To me it is so interesting because if you think about all the changes that are going on from a business advisor to a CEO or their business there is questions about, “I have new competitors I have to think about and what is going on with how we build people and how we make our money?” If you think about the services industry how that has changed so dramatically. If you think about new skills that are needed.
Who would have thought that now if you look at probably the most valuable skills that are out there it is coding, engineering and analytics. You know the old math geeks from long ago are absolutely critical in absolutely everything we do. So it is just a constant pace of change that from an individual in the industry, advisor in the industry, whether it is an agency or a consultant firm it is something is changing all the time and I think the fact that it is not static is most exciting.
FW: Does it make you feel overwhelmed at all because I feel like when other people in or outside of advertising it is like, “I can’t keep up with this” but you always stayed relevant and we are going to talk about your writing as well. You write nearly on a weekly basis. So how do you kind of stay relevant? How do you get excited instead of feeling overwhelmed?
GE: It can be overwhelming. I think if you try to keep up with everything you clearly will fail. I remember talking to people about writing a blog and what you should write about and I think it is sort of how we have always looked at great talent like yourself coming into an agency you are looking for really interesting people that have a point of view, and that are curious. I love absolutely, absolutely, absolutely love the word curious. I think in today’s world given so much stuff that is out there curiosity is the most important skill to have.
So there are a bunch of things. I still love the newspapers, the printed form but I read key ones electronically. There are some interesting quotes. There is a daily email I actually love. It is a, they are just moving to mobile. They have just announced that but it is silly to think of as, “Gee an email is something to think of as a must read” but it is a must read and there are little snippets of 15 – 20 headlines and I found myself I will do a quick scan. We long ago talked about when we were together about snackable content. What is the quick snackable headline? Then you turn the corner and say, “That is interesting. I am going to dive in further or I have got enough to wet the appetite a little bit.” So I try to go as much a mile wide and an inch deep and then dive in to someone said there is some aquatic animal dolphin that goes along and then dives deep.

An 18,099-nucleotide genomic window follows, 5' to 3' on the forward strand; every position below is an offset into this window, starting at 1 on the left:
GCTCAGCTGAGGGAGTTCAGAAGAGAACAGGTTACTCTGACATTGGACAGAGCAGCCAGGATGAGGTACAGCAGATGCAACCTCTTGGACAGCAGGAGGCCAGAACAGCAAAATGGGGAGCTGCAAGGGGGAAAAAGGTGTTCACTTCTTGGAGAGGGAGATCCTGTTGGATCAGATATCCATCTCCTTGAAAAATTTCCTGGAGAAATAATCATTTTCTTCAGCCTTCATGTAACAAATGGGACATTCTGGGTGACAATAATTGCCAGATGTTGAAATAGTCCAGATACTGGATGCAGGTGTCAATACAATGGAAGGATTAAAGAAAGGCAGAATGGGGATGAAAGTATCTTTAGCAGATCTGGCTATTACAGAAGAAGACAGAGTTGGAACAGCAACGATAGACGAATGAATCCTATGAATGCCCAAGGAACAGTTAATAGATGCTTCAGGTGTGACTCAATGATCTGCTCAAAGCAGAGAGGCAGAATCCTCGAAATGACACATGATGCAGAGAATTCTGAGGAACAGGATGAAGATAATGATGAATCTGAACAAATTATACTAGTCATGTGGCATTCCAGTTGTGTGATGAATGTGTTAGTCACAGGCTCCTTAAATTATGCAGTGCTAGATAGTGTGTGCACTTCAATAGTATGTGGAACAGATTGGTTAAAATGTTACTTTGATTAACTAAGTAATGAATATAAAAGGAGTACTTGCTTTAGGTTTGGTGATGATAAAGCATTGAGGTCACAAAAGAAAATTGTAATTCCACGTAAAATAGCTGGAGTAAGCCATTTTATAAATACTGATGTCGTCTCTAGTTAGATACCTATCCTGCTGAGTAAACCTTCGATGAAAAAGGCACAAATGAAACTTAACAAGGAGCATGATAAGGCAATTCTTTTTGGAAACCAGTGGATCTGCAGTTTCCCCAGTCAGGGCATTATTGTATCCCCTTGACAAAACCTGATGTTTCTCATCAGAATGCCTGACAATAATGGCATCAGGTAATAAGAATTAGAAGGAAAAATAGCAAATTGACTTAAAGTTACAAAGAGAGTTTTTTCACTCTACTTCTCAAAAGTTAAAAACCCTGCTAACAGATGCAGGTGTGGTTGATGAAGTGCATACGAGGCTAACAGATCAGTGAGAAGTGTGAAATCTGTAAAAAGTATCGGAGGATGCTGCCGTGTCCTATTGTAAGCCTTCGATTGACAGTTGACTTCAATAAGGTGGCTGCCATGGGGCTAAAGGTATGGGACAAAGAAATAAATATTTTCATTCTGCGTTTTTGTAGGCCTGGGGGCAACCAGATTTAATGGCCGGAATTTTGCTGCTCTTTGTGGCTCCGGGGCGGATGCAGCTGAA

There are certain topics that excite me and I will dive really deep in and part of it is you don’t let the headline grab you and that first paragraph grab you but I think again given the whole landscape I try to go as wide as possible. I subscribe to a bunch of things I will fly through on airplanes – Ink Magazine, Fast Company and Business Week, Harvard Business Review and Advertising Age and Automotive News and I will take 5 or 6 of the magazines and fly through and scan it and to me that is the way to keep the juices flowing and try to get as broad as possible because it is so changing all the time.
FW: When I recently interviewed Srini Rao from Unmistakable Creative he said that there is a misconception that successful people are leading chaotic lives but in reality that is rarely true. People like yourself are very, you are conditioned for success because you figure out when you are deeply rooted habits so it sounds like even though you know it sounds like there is a lot of information but you find a way to really consume it very effectively and how to filter. I am so curious about your sort of daily routine. When do you wake up? What do you read? What kind of coffee do you drink?
GE: So I was smiling. It is Podcast and so you can’t see it. But the concept of routine and habits I was fortunate my parents are both still alive and doing great and very successful in their own ways and we all have a very focused probably not right to say compulsive but I am a little compulsive and you know organizational skills are key. I am pretty neurotic about a couple of things as you probably remember from Digital Influence Group like being on time, not having typos, and a couple of those things. I get up early. I usually wake up depending on where I am and I obviously travel quite a lot but somewhere between 5 and 5.30 and I workout. I am obsessed with the P90X like insanity. [Laughter] I love it and I have been doing it for about 3 years thanks to a former Digitas colleague and I absolutely love it. I will do it on the road. I will do it 7 days a week.
FW: Wow, wait a minute. [Laughter] This is great. So you wake up at 5 – 5.30. The first thing you hit is working out.
GE: I work out. I do P90X. When I am home I have a little place upstairs. I will go and do a little 12 minute warm-up and then there are 30 minute routines. Yeah that is the first thing I do. When I am on the road I will do it in the hotel room. You know there are a bunch of different, they are beautiful. There are videos on my laptop. I take it with me. I am obsessed by it.